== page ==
Recently I have felt proud to be part of the arts community. This past week, I realized how many art events I attended or planned to attend that were making charitable donations to important programs or organizations. The first was the Lighthouse Center of the Arts' BraVo exhibition, which will benefit cancer research. It’s an exhibit of art bras created by local artists, and the bras will be auctioned off at a Pink Cocktail Party on February 11th. The proceeds will benefit the American Cancer Society’s Making Strides Against Breast Cancer.
This Friday, January 29th, is the opening reception and fundraiser Birds, Birds, Birds for the Audubon Society of the Everglades at Urs Art Studio Gallery at 805 N. Federal Highway in Boynton Beach. The event is free, but organizers are hoping attendees will make a donation at the door. In any event, 10% of the proceeds of sales will benefit the local Palm Beach County Audubon chapter in their endeavors to conserve our landscape and wildlife and in sponsoring events such as the upcoming Everglades Day on February 6th. My sister, Jan, inspired the event, and we are both pleased that six of our dad’s beautiful pastels of birds are a part of the exhibition.
Last week I attended a Neighborhood Art Stroll & Block Party presented by the Whitney, a residential and commercial property in downtown West Palm Beach, and Altima International which featured the work of a number of Cuban artists and the studios of Bruce Helander, Humberto Calzada, and Nathan Gallui Designs. A $10 admission was charged to benefit the Tri County Humane Society. By the time the event took place, however, the earthquake in Haiti had occurred so the organizers decided to divide the proceeds from admissions between the Humane Society and the Haiti Relief Fund.
Since Katrina took place in New Orleans, I can’t think of a natural disaster that has been more devastating than this earthquake. I found myself compelled to watch the news. If any nation was already suffering enough, certainly it was this one. Seeing the documentaries about women, who bake dirt cookies for a living was shocking, and the fact that for many it’s all they have to eat, is unconscionable. How do we manage to live in a world where people experience such impoverished conditions? And why does it take something as traumatizing as an earthquake to make us respond?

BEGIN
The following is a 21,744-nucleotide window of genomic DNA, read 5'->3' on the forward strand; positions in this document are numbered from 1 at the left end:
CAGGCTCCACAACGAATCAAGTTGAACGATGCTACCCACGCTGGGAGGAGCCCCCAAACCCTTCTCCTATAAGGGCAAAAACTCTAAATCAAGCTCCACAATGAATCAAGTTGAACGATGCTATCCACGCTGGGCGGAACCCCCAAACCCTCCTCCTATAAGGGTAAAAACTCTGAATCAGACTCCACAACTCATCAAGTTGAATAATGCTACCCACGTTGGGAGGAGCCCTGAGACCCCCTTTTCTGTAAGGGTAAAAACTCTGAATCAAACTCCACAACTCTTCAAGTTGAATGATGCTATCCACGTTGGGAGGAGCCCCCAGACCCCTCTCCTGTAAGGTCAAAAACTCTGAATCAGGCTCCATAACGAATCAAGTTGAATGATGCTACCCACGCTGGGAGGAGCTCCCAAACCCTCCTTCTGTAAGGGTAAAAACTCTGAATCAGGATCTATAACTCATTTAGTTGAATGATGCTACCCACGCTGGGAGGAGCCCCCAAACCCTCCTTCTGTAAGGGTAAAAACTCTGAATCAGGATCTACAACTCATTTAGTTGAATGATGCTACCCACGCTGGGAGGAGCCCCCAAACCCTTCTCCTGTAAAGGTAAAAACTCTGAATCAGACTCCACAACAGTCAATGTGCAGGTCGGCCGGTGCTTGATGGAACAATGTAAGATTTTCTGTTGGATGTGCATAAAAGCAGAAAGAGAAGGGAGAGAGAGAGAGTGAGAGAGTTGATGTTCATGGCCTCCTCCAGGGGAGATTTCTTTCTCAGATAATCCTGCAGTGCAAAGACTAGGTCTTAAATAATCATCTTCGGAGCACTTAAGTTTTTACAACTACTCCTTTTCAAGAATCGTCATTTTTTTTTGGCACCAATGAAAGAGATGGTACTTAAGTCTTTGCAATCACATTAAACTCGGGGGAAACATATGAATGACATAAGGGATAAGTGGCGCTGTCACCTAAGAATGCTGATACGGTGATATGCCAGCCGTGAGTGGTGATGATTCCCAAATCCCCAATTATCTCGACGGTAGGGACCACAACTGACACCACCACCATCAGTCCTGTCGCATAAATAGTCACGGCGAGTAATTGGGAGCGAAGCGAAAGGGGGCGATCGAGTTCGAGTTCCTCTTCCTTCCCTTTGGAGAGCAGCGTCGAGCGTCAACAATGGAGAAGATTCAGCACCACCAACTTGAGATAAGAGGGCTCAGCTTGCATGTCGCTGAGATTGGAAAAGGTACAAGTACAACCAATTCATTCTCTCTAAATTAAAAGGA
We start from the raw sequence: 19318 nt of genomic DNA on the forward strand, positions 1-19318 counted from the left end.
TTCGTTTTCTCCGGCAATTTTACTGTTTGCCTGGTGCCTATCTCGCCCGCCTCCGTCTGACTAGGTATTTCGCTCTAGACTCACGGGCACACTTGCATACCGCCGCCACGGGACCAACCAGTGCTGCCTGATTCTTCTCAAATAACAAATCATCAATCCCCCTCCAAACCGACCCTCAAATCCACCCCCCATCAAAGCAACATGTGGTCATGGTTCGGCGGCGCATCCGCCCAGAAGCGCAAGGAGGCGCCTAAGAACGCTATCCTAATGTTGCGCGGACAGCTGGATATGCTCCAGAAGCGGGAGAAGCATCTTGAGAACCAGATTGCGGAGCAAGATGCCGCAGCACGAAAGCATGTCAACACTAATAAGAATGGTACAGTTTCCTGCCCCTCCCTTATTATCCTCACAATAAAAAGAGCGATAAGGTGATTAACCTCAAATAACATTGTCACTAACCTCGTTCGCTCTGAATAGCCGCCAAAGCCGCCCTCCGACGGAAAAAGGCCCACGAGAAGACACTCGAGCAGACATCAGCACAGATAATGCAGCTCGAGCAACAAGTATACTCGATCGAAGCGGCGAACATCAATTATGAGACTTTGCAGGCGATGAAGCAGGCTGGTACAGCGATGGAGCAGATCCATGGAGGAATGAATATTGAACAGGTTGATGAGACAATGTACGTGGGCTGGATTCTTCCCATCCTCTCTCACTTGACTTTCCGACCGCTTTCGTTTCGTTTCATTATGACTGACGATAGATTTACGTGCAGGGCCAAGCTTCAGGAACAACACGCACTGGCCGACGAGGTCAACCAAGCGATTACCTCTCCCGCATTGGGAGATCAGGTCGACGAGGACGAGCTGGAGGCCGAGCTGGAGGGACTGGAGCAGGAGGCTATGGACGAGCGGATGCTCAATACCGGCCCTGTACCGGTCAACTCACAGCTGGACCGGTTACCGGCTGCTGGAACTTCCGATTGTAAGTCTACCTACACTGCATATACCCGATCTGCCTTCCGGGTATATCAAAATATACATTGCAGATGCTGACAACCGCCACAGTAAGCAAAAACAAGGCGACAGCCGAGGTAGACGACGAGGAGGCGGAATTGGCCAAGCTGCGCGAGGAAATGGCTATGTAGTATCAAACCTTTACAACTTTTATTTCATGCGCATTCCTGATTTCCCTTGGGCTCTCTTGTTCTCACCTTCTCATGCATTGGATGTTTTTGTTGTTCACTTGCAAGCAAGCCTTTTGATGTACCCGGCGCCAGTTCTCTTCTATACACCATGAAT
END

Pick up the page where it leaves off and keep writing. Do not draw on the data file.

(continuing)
At least, we are taking action now. This past weekend there was a City Place Art Festival. The streets of City Place were packed with people viewing arts and crafts from a slew of artists from around the country. In addition to Publix and Muvico, and I imagine a number of other establishments which have been asking for donations, in the middle of the main street at the Arts Festival, there stood a Red Cross booth where attendees could make contributions for Haiti relief.
Local artists have also gotten into fundraising for Haiti. The Flamingo Clay Studio (at Clay Glass Metal Stone Gallery) has put out a Call for Artists for a Haitian Empty Vessel Event in downtown Lake Worth. They are asking artists to donate at least two handmade bowls to the gallery by Saturday, February 27th. Each of the bowls will be sold for $25, and total proceeds will be going to the Haitian relief effort. They plan to work with local restaurants to set up samples of their food on the day of the event. Purchasers of bowls will be able to go from restaurant to restaurant or vender to vender to fill their bowls with food.
Now if only our creative abilities could come up with a way of ending world hunger.
Photo: City Place Art Festival by M. Schreiber